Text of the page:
Last season Kolten Wong had the best year of his career at the plate as he posted a 108 wRC+ (tied career high) with 11 home runs and a respectable 8.6% walk rate. However, last season Wong also posted the lowest exit velocity (86.1 mph) of his career since Statcast began tracking in 2015. This created some uncertainty as to whether or not Wong could sustain these results. The beginning of this season has provided some answers, but it has done nothing to clear up the subject.
To begin with, Wong has improved his average exit velocity to 87.3, which is decent for a player of his type, and solid overall in relation to the rest of his career. This is also a 1.2 mph increase from last season. Additionally, the second baseman has increased his walk rate to 10.7% while slightly reducing his strikeout rate (15.1% in 2019, 14.8% in 2020) as well. However, despite all of these positive changes, Wong has seen his wRC+ fall to just 94. This would mark the sixth time in eight seasons that Wong has been a below league average hitter in terms of wRC+, which begs the question: Is Kolten Wong actually a good hitter?
In light of all the improvements that Wong has made this season after his strong 2019 season, it is difficult to say that he is not a good hitter. The main problem that he has experienced in 2020 has been a loss of power. The 29-year-old has never been a big power threat, but he was good for 20 home runs between the previous two seasons, as well as a .138 ISO. While this is not much, it has been enough for Wong to be a solid hitter. In 2020, however, Wong has seen his power disappear as he has yet to hit a home run, while he has also tallied just five extra base hits in 149 plate appearances.
As was previously shown, Wong has actually hit the ball harder on average than he did last season, so that cannot be the problem. Instead Wong has simply become more of a slap hitter at the plate which is sapping him of the limited power that he possesses. The Cardinals leadoff man has seen his ground ball rate rise from an already high 47% to 50.5% while his flyball rate has dropped to a measly 15.9%. To make things even worse in terms of his power, he is pulling the ball less and using the opposite field more. In fact he is doing these things at the exact same rate of 30.8%. Wong has never been a huge pull hitter, but he has taken another step towards using the whole field this year and that has damaged his power output.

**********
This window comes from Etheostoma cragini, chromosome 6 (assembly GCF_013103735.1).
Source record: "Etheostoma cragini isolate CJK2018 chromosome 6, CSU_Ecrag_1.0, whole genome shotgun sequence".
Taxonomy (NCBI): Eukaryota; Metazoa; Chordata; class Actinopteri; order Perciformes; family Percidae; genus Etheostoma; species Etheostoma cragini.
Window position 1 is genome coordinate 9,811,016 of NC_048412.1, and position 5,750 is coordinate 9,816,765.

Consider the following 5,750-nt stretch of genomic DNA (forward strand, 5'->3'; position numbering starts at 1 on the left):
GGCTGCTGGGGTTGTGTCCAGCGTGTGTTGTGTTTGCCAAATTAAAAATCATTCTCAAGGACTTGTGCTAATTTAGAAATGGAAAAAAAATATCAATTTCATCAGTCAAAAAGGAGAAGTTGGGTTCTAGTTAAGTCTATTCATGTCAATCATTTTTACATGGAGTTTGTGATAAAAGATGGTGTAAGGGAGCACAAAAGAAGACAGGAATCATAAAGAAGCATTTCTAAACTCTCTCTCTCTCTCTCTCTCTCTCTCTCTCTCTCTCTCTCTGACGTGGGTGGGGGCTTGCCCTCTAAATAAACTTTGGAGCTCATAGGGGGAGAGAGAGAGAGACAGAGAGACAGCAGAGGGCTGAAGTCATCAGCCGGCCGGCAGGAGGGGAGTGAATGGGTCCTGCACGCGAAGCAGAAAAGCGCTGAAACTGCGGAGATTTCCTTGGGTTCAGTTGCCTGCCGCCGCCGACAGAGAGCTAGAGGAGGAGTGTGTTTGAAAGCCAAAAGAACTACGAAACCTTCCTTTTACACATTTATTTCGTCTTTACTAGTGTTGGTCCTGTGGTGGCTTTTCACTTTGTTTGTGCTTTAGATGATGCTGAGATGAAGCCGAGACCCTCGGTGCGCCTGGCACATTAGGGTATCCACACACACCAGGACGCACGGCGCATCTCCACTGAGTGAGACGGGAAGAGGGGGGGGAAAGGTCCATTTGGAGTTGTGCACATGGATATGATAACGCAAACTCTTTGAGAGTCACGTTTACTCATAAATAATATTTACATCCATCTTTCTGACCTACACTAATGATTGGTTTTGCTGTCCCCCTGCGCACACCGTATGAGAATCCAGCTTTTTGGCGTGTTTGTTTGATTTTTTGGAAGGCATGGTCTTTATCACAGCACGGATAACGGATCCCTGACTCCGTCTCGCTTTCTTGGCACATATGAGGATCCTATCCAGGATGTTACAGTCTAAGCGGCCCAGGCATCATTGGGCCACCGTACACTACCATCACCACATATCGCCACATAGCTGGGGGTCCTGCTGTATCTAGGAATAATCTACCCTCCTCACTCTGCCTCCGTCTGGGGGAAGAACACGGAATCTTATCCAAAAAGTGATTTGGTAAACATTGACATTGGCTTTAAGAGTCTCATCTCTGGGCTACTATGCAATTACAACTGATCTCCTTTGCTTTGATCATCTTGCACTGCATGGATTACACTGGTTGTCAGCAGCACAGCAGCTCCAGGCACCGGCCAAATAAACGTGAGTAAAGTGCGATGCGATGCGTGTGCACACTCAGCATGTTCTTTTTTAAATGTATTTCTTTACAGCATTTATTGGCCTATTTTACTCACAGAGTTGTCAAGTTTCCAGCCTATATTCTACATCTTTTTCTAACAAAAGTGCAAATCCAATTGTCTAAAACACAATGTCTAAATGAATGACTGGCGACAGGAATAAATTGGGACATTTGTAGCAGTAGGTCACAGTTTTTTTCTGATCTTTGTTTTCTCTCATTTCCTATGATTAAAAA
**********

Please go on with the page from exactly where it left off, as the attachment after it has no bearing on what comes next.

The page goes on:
These changes in Wong’s batted ball profile are what have hurt his production levels this year. He simply needs to pull the ball in the air a little more. Last season, 25 of his 39 extra base hits were hit to the right of dead center field, including 9 of his 11 home runs. Therefore, by neglecting to pull the ball, and especially pull the ball in the air, Wong is limiting his potential for extra base hits and that is causing him to post a career low ISO of .047.
Considering the other improvements that Wong has made this year, it seems likely that he has not actually become a worse hitter than he was last season. However, a little bit of power could go a long way towards adding value to Wong’s bat, especially given his solid OBP (.365). For a lineup that can struggle to score runs, any amount of power is welcome, and Wong could see an increase if he simply starts pulling the ball in the air more.